cat with dental disease

A cat with heavy tartar accumulation having dentistry performed

One problem that we consistently run into in veterinary medicine is that it is difficult for us to really get inside our pet’s heads and find out what they are feeling. We often joke that if they could talk, our animal companions would just say “feed me” or “pet me” or “throw the ball again” over and over, and I am quite sure that we would hear- “I love you” at least once in a while.

This month is all about teeth, so what would our pets say about their mouths if they could talk? This is a tricky question to answer. We know that dogs & cats have the same nervous systems as we do and are capable of feeling pain in the same ways that we do. When we talk to human dental experts they suggest that people with infections of the teeth, gums and surrounding bones can experience all kinds of discomfort based on the severity of their condition. In the early stages of periodontal disease, people rarely experience pain or discomfort, but will often see bleeding when they are brushing their teeth or having oral exams done. These early stages are not often seen clinically in veterinary medicine unless teeth are brushed regularly at home or if blood is seen on chew toys.

At later stages of human gum disease, bad breath, plaque build up and gum recession are noted. This is considered advanced periodontal disease in people and can be accompanied by a bad taste in the mouth, pain in the gums or teeth, jaw pain, neck and shoulder pain or even headaches or migraines. It is reasonable to assume that if people experience these side effects, then our animal patients might too. Unfortunately, this stage of dental disease is often overlooked as well and we will hear that the cat “Just has bad breath because he is a cat” or the dog’s breath “Could clear the room when he tries to lick your face”. Bad breath is often a sign that something bad is going on in the mouth.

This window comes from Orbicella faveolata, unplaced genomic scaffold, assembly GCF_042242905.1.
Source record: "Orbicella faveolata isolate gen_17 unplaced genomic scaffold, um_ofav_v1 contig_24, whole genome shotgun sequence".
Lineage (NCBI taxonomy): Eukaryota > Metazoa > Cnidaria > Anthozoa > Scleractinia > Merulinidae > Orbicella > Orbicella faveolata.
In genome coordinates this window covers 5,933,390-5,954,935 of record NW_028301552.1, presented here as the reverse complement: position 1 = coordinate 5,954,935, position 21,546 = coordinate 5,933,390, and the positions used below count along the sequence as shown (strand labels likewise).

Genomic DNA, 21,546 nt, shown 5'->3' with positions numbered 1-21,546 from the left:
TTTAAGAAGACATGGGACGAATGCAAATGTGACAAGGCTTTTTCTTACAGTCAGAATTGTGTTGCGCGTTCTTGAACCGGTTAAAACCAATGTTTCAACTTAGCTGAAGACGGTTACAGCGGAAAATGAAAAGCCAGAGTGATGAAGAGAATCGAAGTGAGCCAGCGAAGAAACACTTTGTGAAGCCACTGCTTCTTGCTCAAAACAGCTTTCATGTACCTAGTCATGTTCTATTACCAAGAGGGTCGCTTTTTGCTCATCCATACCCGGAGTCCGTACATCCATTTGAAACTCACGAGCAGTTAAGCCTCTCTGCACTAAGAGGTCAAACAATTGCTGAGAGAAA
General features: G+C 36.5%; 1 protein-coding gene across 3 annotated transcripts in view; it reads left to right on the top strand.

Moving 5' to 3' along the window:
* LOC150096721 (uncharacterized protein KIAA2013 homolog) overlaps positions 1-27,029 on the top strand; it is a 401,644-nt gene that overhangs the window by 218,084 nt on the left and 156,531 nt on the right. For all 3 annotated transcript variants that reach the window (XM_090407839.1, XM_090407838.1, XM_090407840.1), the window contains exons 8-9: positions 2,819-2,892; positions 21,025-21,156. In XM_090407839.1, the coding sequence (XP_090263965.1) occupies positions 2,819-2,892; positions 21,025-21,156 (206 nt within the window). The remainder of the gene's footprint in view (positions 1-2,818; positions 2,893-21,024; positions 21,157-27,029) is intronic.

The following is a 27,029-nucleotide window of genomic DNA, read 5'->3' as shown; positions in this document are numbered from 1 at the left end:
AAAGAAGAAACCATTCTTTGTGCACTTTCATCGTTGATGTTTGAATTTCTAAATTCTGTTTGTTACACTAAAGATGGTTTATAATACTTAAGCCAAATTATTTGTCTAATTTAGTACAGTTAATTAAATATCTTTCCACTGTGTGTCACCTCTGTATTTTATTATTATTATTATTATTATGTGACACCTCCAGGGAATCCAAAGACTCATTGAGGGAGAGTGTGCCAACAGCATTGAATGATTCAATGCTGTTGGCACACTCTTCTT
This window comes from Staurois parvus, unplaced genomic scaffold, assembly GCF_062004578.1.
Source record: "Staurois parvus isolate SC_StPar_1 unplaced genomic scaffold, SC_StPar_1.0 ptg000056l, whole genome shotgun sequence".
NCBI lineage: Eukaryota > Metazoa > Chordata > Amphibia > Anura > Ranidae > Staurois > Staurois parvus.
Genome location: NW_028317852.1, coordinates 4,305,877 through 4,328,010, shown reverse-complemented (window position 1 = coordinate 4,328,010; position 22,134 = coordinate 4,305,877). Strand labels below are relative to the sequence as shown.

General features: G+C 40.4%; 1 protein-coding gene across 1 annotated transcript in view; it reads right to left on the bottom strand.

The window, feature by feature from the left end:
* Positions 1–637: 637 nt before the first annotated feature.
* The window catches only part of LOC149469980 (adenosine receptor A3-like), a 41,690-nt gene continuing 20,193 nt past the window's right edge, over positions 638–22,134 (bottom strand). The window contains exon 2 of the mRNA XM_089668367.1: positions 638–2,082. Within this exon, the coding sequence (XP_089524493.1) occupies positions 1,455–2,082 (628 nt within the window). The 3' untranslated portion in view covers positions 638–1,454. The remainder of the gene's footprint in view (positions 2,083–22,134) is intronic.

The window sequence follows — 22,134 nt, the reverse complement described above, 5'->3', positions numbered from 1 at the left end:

In the late stages of periodontal disease (when we often see dogs and cats presented to the hospital for dental concerns), loose or broken teeth, infection of the gums or surrounding bone and reluctance to chew on one side of the mouth are major concerns. People who have this level of dental problems are able to identify the discomfort and take themselves to the dentist to have their teeth looked at. When our pets experience this level of oral pain, we have to be vigilant to look for the signs that might tell us they are sore. Changes in behaviour, reluctance to take treats or food, sleepiness or general lethargic attitude can all be signs, but unfortunately most pets will just keep on doing what they are doing and never let us know that they are in pain.

We frequently hear from owners that after their pets have dental cleanings under anesthesia and have painful, loose teeth removed, their attitudes completely change. They become brighter, happier & more energetic. Often we don’t even notice the subtle changes that oral disease can cause until they are taken away. It is because of this that we owe it to our pets to look for conditions that might cause pain or discomfort and solve them before they do. Regular oral care at home that includes tooth brushing is the best way to know what is going on inside your pet’s mouth, and regular cleanings under anesthesia at your veterinary hospital as recommended by your vet is the best solution for dealing with oral problems before they become painful.

-Dr. Rob